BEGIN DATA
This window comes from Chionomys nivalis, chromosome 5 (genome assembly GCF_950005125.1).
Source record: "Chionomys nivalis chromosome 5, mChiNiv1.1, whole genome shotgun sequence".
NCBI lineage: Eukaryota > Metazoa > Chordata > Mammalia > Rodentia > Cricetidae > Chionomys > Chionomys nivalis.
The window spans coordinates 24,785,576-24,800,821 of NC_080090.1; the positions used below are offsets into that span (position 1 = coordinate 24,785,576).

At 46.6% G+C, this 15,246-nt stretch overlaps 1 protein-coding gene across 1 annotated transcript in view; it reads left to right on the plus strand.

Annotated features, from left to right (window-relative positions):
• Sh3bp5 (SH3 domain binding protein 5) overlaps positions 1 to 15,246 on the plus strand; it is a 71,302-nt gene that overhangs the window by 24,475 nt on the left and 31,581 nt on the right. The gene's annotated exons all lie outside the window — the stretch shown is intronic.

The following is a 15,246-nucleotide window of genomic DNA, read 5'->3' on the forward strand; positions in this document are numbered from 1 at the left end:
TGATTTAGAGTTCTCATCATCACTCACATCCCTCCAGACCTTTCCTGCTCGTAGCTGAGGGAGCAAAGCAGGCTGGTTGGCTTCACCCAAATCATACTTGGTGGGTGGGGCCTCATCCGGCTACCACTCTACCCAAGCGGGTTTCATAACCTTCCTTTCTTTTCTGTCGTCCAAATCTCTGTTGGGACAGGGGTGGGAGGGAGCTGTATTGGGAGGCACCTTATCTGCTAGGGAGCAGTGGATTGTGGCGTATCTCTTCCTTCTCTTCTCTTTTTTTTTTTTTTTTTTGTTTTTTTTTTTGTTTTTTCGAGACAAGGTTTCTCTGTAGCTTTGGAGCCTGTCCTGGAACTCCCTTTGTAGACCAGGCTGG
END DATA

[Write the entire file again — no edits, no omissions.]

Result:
This window comes from Chionomys nivalis, chromosome 5 (genome assembly GCF_950005125.1).
Source record: "Chionomys nivalis chromosome 5, mChiNiv1.1, whole genome shotgun sequence".
NCBI lineage: Eukaryota > Metazoa > Chordata > Mammalia > Rodentia > Cricetidae > Chionomys > Chionomys nivalis.
The window spans coordinates 24,785,576-24,800,821 of NC_080090.1; the positions used below are offsets into that span (position 1 = coordinate 24,785,576).

At 46.6% G+C, this 15,246-nt stretch overlaps 1 protein-coding gene across 1 annotated transcript in view; it reads left to right on the plus strand.

Annotated features, from left to right (window-relative positions):
• Sh3bp5 (SH3 domain binding protein 5) overlaps positions 1 to 15,246 on the plus strand; it is a 71,302-nt gene that overhangs the window by 24,475 nt on the left and 31,581 nt on the right. The gene's annotated exons all lie outside the window — the stretch shown is intronic.

The following is a 15,246-nucleotide window of genomic DNA, read 5'->3' on the forward strand; positions in this document are numbered from 1 at the left end:
TGATTTAGAGTTCTCATCATCACTCACATCCCTCCAGACCTTTCCTGCTCGTAGCTGAGGGAGCAAAGCAGGCTGGTTGGCTTCACCCAAATCATACTTGGTGGGTGGGGCCTCATCCGGCTACCACTCTACCCAAGCGGGTTTCATAACCTTCCTTTCTTTTCTGTCGTCCAAATCTCTGTTGGGACAGGGGTGGGAGGGAGCTGTATTGGGAGGCACCTTATCTGCTAGGGAGCAGTGGATTGTGGCGTATCTCTTCCTTCTCTTCTCTTTTTTTTTTTTTTTTTTGTTTTTTTTTTTGTTTTTTCGAGACAAGGTTTCTCTGTAGCTTTGGAGCCTGTCCTGGAACTCCCTTTGTAGACCAGGCTGG